New rules to tackle hill tracks in Scotland
New rules on the construction of hill tracks will be introduced later this year, the Scottish government has said.
Planning authorities will need to be given prior notification and approve the laying of the rough roads.
Local Government and Planning Minister, Derek Mackay, said the move would give the Scottish countryside extra protection.
Campaigners have been calling for stricter rules on hill tracks for several years.
In 2009, the Mountaineering Council of Scotland's (MCofS) concerns about "outstandingly badly constructed tracks through previously wild areas" were raised in the Scottish Parliament.
Ramblers Scotland has also been calling for restrictions.
The MCofS said it "broadly welcomed" the government's announcement, but added it was disappointed there was not an immediate ban on bulldozing tracks without permission.'Committed conservationists'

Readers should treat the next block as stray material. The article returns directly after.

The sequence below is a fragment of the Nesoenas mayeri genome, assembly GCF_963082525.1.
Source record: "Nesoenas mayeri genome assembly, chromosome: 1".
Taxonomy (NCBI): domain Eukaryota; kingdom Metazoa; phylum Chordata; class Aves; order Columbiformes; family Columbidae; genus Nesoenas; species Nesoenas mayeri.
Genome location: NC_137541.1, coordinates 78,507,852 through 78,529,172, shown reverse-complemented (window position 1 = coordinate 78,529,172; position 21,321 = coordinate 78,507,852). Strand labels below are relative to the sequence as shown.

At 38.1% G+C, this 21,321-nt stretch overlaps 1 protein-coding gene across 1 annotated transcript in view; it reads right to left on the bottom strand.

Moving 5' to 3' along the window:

Scottish Environment Link, whose members include the John Muir Trust, RSPB and Ramblers Scotland, said it would continue to campaign for tracks to be brought fully into the planning system.
Landowners body, Scottish Land and Estate, said there was a need for tracks.
The organisation's Anne Gray said: "The minister has recognised that hill tracks are an important aspect of rural development and landowners - many of whom are committed conservationists - understand that a balance has to be struck to help meet the needs of rural businesses while protecting the environment and natural heritage.
"We acknowledge there have been concerns about the impact of some tracks and, while we understand the minister's reasons for seeking to introduce a system of prior notification for private roads and ways across Scotland, we feel the Scottish government have been too quick to revisit this issue."